SSLv3 and TLS 1.0 chose the second of these options. This seems to have been a mistake, for two reasons. First (and more trivially) it makes it hard to use TLS over any kind of datagram transport (hence DTLS) and second, it turns out that there is a security issue.

The Original Predictable IV Issue
Back in 2004, Moeller [*] observed that it was possible to exploit this behavior under certain circumstances. (the original observation of this style of attack seems to be due to Rogaway [*] and then extended to SSH by Wei Dai.). Imagine that you're an attacker who can convince one side of the SSL/TLS implementation to encrypt some data of your choice. This allows you to learn about other parts of the plaintext, even if you wouldn't ordinarily be allowed to see that plaintext.

Consider the case where we have a connection between Alice and Bob. You observe a record which you know contains Alice's password in block i, i.e., Mi is Alice's password. Say you have a guess for Alice's password: you think it might be P. Now, if you know that the next record will be encrypted with IV X, and you can inject a chosen record, you inject:

X ⊕ Ci-1 ⊕ P

When this gets encrypted, X get XORed in, with the result that the plaintext block fed to the encryption algorithm is:

Ci-1 ⊕ P

If P == Mi, then the new ciphertext block will be the same as Ci, which reveals that your guess is right.

The question then becomes how the attacker would know the next IV to be used. However, because the IV for record j is the CBC residue of record j-1 all the attacker needs to do is observe the traffic on the wire and then make sure that the data they inject is encrypted as the next record, using the previous record's CBC residue as the IV.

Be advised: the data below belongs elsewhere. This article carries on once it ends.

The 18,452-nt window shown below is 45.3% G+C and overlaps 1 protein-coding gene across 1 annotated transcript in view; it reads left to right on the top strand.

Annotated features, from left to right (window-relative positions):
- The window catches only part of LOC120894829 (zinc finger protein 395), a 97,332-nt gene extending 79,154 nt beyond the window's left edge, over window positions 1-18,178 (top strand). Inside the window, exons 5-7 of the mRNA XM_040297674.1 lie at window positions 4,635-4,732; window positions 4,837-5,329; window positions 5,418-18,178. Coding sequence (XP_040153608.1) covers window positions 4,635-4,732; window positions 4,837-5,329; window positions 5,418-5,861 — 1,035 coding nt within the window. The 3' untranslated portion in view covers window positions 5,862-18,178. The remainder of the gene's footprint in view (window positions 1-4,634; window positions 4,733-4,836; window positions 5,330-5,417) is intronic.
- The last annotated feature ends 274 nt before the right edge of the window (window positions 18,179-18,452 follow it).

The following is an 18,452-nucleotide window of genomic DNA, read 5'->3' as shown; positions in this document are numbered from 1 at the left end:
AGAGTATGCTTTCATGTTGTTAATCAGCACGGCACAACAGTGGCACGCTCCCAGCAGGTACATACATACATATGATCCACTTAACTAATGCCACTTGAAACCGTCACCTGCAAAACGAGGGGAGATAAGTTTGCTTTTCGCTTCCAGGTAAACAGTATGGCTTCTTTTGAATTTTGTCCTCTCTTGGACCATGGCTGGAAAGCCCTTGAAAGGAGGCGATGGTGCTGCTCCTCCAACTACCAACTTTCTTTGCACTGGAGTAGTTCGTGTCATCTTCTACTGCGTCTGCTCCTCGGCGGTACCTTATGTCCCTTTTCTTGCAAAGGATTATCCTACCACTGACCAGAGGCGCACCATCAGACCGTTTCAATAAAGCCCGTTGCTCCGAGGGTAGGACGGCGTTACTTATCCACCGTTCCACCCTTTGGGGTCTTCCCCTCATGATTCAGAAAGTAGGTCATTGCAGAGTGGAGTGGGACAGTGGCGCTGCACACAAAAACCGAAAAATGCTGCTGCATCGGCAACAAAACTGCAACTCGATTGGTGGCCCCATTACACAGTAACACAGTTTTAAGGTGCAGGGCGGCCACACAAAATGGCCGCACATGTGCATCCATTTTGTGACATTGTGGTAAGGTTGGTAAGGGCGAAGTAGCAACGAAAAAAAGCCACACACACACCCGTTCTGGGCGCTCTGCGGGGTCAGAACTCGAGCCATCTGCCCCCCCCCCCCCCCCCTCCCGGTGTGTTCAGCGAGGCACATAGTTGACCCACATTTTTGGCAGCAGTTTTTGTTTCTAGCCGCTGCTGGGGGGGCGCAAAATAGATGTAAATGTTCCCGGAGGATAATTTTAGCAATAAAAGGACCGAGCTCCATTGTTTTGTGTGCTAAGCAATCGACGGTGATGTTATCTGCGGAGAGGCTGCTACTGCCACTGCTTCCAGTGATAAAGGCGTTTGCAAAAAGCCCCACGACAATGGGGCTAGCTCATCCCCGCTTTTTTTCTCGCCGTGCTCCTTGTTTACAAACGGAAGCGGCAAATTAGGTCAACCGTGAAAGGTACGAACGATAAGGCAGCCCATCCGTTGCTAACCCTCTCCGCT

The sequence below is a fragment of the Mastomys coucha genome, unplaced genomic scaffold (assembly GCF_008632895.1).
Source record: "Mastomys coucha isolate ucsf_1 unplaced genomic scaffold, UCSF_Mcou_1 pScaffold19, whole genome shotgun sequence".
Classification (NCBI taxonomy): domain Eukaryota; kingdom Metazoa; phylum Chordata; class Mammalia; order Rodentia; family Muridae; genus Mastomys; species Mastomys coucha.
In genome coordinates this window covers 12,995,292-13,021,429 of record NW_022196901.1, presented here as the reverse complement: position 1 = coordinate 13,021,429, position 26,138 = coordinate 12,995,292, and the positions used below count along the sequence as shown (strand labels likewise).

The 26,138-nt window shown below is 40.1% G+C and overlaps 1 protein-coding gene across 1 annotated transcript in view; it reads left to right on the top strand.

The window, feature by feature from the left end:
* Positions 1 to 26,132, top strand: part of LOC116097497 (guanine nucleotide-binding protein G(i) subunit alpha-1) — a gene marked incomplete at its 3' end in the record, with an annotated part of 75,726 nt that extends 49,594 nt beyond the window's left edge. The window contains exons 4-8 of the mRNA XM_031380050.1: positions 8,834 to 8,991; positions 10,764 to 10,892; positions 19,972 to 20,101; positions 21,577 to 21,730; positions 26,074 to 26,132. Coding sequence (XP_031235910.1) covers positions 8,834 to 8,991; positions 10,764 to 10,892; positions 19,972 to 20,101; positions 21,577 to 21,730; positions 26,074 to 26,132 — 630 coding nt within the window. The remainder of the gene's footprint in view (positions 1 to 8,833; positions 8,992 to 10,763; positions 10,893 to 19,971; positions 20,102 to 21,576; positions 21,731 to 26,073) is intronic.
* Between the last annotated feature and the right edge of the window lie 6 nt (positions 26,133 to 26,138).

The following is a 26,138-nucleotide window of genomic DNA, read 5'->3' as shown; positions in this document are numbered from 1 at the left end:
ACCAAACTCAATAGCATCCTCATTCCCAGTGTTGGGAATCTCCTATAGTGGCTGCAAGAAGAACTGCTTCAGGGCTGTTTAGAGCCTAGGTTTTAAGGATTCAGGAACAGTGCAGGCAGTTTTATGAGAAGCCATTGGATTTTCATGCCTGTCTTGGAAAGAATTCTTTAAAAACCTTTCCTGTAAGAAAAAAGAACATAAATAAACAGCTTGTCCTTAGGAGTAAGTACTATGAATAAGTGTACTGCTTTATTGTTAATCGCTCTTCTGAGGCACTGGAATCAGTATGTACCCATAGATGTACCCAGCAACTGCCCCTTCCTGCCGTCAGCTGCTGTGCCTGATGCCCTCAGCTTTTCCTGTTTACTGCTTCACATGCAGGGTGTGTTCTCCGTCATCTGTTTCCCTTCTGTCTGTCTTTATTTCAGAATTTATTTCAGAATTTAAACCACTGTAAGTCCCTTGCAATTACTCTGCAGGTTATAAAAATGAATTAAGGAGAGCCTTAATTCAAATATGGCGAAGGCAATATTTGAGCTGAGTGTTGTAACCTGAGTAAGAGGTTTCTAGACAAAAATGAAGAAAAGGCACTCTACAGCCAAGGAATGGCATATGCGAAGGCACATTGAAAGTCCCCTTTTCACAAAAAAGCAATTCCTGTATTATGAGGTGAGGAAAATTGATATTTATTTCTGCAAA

While troubling, this isn't that great an attack. First, the attacker needs to be able to somehow mix traffic they control with traffic they don't control and can't see, all over the same SSL/TLS connection. This isn't impossible; for instance it might happen over an SSL-VPN, but it's also not that common. Second, it only lets you guess a whole plaintext block at a time, so even if you're guessing a very low entropy value, it takes a lot of guesses to search the space.

Still, this is a serious enough issue that the IETF felt like it was worth fixing, and the TLS Working Group duly developed TLS 1.1, which changed to the first strategy (called "explicit IV" in the standard). [Technical note: the required defense is actually slightly more complicated because you need to make the TLS-using application commit to the entire plaintext block prior to revealing the IV.] TLS 1.1 was developed in 2006, but deployment has been pretty limited ([*]). We don't know why for sure, but I think the general feeling in the security community is that the threat didn't seem serious enough to motivate upgrading.

The Rizzo/Duong Attack
Rizzo and Duong's paper improves on this attack in two ways:

  1. They have developed a more efficient attack which allows the attacker to guess a single byte at a time rather than having to guess a whole block.
  2. They observe that a specific use of Web technologies (cross-origin requests and in particular Web Sockets) allows the attacker to mix traffic in the fashion described above.

Shifting the Boundary
The improvement in the attack is easy to understand. Imagine that the attacker has some control about the way that data is fitted into blocks. So, consider the case where we want to guess Alice's password, which (without loss of generality) we know is 8 characters long. If the attacker can arrange for the password to be split up in between records so that the first character is in one record with otherwise predictable contents and the next 7 characters are in the next record, then the attacker only needs to guess the first character.